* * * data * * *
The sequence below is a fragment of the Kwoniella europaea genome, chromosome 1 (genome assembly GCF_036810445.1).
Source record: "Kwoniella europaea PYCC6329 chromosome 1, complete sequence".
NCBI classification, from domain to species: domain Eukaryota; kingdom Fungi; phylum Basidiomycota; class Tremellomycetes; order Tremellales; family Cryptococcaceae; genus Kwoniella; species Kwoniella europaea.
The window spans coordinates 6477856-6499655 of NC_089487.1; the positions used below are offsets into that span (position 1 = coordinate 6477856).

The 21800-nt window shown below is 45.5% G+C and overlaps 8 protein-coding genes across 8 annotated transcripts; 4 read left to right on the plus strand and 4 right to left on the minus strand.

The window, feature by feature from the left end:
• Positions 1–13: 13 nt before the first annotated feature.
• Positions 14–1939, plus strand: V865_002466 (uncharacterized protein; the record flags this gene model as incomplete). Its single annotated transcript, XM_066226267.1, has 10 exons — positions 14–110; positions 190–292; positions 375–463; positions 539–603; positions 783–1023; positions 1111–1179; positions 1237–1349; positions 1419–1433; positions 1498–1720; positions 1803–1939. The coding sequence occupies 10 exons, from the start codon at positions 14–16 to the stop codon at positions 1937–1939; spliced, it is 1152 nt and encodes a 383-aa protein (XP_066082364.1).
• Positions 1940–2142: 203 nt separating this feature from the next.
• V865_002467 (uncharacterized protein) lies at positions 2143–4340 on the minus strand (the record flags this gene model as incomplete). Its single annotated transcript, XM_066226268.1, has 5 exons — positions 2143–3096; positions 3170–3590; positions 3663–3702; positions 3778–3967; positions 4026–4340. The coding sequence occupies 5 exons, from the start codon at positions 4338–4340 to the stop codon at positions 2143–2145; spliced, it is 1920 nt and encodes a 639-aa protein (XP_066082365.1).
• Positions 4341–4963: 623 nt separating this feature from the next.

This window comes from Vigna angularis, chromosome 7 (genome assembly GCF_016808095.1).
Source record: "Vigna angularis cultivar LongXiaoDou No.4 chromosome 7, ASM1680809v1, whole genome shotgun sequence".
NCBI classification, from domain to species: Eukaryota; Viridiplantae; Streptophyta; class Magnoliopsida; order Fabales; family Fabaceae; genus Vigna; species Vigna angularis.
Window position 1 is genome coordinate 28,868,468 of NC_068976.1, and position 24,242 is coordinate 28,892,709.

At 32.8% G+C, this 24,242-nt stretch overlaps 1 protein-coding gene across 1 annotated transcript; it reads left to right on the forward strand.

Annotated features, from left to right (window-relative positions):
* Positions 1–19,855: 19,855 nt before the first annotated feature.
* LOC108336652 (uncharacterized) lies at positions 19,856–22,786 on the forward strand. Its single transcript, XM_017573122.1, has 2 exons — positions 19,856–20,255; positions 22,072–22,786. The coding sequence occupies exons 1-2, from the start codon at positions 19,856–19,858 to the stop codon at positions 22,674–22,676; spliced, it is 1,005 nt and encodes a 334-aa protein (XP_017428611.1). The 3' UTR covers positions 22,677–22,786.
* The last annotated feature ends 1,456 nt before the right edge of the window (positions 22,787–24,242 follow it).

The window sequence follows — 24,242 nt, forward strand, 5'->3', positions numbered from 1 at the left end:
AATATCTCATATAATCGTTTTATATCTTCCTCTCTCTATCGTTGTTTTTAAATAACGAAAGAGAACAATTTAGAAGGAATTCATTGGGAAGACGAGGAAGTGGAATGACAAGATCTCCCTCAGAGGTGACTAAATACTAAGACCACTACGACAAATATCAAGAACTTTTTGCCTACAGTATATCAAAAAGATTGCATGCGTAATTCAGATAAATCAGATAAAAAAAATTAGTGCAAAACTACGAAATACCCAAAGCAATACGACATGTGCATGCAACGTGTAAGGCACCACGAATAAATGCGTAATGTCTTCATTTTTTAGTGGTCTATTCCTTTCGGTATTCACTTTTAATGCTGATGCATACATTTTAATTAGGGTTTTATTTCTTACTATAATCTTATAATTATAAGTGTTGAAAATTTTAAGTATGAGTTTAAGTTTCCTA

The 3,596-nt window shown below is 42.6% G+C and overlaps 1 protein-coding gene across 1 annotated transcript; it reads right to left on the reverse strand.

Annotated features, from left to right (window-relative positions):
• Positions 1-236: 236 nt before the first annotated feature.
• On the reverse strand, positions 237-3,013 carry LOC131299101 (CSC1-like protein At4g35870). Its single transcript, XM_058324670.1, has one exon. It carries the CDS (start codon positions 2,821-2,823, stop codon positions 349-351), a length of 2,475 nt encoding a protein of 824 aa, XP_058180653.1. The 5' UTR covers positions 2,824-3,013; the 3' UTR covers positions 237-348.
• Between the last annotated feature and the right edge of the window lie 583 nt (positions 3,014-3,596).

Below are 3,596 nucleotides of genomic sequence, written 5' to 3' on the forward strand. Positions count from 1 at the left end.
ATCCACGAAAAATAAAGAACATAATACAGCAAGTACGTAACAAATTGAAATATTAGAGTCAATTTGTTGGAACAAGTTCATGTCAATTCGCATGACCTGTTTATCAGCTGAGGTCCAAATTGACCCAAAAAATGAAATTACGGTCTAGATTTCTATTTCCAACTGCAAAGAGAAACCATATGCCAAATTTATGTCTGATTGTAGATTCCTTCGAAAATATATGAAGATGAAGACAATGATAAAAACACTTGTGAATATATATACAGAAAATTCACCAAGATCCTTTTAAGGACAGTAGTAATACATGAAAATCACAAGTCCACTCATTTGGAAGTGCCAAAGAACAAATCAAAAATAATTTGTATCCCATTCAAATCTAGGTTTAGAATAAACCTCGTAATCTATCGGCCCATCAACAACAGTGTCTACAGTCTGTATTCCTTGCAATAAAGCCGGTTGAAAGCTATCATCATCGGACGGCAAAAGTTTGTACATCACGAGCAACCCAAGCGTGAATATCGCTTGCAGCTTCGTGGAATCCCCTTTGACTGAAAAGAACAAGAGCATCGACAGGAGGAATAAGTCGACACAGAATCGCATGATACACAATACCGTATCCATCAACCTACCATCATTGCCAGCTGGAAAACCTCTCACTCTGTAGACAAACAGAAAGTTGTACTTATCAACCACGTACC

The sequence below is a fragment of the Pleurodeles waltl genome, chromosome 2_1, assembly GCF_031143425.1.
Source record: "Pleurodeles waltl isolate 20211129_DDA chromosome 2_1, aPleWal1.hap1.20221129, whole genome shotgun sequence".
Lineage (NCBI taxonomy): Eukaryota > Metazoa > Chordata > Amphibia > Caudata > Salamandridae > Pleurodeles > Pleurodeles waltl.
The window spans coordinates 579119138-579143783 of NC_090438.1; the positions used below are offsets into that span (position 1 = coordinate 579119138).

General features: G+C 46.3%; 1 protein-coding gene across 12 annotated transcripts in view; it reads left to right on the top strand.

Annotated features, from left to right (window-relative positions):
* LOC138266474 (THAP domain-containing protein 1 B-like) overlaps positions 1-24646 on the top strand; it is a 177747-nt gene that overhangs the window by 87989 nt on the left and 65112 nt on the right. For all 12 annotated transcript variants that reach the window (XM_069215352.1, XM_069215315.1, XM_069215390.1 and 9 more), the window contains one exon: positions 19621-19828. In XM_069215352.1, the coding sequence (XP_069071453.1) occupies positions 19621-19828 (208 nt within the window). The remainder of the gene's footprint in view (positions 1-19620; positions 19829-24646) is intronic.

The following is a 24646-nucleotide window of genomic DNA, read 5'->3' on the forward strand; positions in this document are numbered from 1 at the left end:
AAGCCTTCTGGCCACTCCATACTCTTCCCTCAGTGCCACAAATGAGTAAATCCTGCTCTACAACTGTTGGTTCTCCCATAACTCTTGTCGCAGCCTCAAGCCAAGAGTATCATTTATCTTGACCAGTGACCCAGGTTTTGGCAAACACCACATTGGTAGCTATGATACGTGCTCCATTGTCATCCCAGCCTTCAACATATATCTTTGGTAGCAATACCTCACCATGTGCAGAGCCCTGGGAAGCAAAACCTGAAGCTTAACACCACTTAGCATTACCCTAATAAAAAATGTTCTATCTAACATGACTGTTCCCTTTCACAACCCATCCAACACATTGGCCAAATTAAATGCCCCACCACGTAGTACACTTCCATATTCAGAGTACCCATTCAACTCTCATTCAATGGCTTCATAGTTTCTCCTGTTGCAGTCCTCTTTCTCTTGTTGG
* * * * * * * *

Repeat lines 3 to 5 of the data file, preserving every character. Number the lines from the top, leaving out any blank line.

NCBI classification, from domain to species: domain Eukaryota; kingdom Fungi; phylum Basidiomycota; class Tremellomycetes; order Tremellales; family Cryptococcaceae; genus Kwoniella; species Kwoniella europaea.
The window spans coordinates 6477856-6499655 of NC_089487.1; the positions used below are offsets into that span (position 1 = coordinate 6477856).

The 21800-nt window shown below is 45.5% G+C and overlaps 8 protein-coding genes across 8 annotated transcripts; 4 read left to right on the plus strand and 4 right to left on the minus strand.